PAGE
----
Friday, February 29, 2008

Obama and Clinton on trade (NAFTA)

From the editorialists of the WSJ, some nice observations and rhetorical bombs...

Democrats claim the world hates America because President Bush has behaved like a global bully. But we don't recall him ever ordering an ally to rewrite an existing agreement on American terms -- or else.

Yet that's exactly what both Hillary Clinton and Barack Obama are now promising to do to our closest neighbors, Mexico and Canada. At their Ohio debate on Tuesday, first Mrs. Clinton, followed ever so quickly by Mr. Obama, pledged to pull America out of the North American Free Trade Agreement if the two countries don't agree to rewrite it on Yankee terms. How's that for global "unilateralism"?

Democrats sure have come a long way from the 1990s, when Bill Clinton pushed Nafta through a Democratic Congress. And the truth is that both Mrs. Clinton and Mr. Obama have spoken favorably about Nafta in the past. Yet now they are sounding the loudest protectionist notes by a potential President in decades. More dangerous, neither is telling the truth about the role of trade in the U.S. economy....

While it is politically incorrect to say so, Nafta has been good for all of North America....In Nafta's first decade after 1993, trade between the U.S. and Mexico multiplied to $232 billion from $81 billion. Trade with Canada has also blossomed, with Canadian exports to the U.S. by surface transport rising 79% in a decade and U.S. exports to Canada increasing 38%.

The deal also increased U.S. productivity. U.S. firms found they could be more globally competitive by putting some manufacturing in Mexico or Canada while retaining high-end production in the U.S....Such flexibility may have saved thousands of U.S. jobs from going abroad. In the first 10 years of the deal, the U.S. economy added 18 million jobs and the jobless rate sank to record lows.

Nafta has also been crucial to Mexico's continuing development. After the 1994 peso devaluation, the political left in Mexico had all the ammunition it needed to turn back liberalization. But Nafta made that difficult. In the two presidential elections since the 1994-1995 peso crisis, Mexicans have voted for a modern economy. Nafta has helped Mexico develop strong retail competition for the first time and allowed the economy to diversify beyond oil. Other gains include greater transparency in Mexico's fiscal accounts, an independent central bank and an inflation rate that is now lower than in the U.S.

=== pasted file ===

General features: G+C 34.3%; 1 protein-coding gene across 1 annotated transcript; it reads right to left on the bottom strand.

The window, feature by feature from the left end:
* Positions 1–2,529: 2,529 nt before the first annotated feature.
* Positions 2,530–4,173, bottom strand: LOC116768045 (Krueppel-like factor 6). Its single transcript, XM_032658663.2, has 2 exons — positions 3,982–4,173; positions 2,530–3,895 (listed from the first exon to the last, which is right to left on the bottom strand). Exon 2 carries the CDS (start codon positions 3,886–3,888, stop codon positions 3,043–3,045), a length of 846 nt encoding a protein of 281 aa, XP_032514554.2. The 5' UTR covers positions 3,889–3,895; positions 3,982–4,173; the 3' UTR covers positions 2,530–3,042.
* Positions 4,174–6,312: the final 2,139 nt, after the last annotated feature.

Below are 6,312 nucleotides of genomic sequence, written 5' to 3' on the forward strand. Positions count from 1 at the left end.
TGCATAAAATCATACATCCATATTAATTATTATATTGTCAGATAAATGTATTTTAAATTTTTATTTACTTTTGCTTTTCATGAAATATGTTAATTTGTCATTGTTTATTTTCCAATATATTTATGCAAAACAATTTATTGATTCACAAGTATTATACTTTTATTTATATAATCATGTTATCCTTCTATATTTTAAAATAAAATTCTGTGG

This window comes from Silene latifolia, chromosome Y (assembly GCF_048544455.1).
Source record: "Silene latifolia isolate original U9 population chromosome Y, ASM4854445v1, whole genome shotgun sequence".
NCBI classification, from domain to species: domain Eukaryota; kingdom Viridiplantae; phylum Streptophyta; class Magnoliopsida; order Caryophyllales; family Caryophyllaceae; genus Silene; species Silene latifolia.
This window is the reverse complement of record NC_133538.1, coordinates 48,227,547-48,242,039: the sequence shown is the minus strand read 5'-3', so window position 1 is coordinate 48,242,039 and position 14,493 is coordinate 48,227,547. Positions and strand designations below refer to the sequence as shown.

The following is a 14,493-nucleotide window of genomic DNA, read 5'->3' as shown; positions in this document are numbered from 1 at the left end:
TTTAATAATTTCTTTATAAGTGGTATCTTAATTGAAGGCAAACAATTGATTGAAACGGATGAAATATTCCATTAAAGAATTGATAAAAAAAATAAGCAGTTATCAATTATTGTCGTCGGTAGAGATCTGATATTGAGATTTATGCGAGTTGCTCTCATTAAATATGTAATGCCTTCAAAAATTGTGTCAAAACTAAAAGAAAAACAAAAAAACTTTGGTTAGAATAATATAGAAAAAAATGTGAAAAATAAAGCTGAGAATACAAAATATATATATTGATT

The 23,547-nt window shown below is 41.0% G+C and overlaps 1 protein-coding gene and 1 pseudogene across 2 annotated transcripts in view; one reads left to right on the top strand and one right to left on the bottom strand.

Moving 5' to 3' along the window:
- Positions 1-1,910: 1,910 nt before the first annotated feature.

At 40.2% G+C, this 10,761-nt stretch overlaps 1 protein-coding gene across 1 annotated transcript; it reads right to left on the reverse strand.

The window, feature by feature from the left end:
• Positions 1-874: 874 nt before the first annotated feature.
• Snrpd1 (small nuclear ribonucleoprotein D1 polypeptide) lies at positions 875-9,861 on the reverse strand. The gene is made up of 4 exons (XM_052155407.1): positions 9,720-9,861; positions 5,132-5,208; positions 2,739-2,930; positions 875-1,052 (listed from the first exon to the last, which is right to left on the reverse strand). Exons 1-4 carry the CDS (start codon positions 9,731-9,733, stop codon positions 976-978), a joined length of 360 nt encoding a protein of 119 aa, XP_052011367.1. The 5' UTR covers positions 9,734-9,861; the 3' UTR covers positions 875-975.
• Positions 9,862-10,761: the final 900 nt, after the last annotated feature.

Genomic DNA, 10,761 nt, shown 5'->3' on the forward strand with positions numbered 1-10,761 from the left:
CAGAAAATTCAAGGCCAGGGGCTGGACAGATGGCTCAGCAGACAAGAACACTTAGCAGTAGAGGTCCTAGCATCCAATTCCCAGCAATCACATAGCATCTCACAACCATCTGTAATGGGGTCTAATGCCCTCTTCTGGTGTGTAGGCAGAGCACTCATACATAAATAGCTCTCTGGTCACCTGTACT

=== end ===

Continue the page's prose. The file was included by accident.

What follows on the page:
None of this counts with Mr. Obama, who is whacking Mrs. Clinton for saying in 2004 that Nafta had been good for New York state and the country. He also points out that "in her own book Senator Clinton called Nafta 'one of Bill's successes.'" Instead of defending the economic record of the 1990s, Mrs. Clinton's response has been to call for a "time out" on trade deals...

But the Illinois Senator is less than honest about his own Nafta history. In his race for his Senate seat in 2004, he told Illinois farmers that the U.S. benefits from exports under the World Trade Organization and Nafta, and he recommended that the U.S. go after more deals like it. He also discouraged protectionism, warning that "as an exporting state, Illinois would be hurt by a trade war sparked by tariffs. This would be particularly devastating to our agricultural economy."

But that was when he was trying to appeal to farmers who rely on exports. Now that he's battling for union endorsements...

As the Democratic contest continues, it is becoming a race to the bottom on protectionism. Perhaps the best trade demagogue will win, but someone should point out that the last President who tried to govern as a protectionist was Herbert Hoover. It didn't turn out so well.


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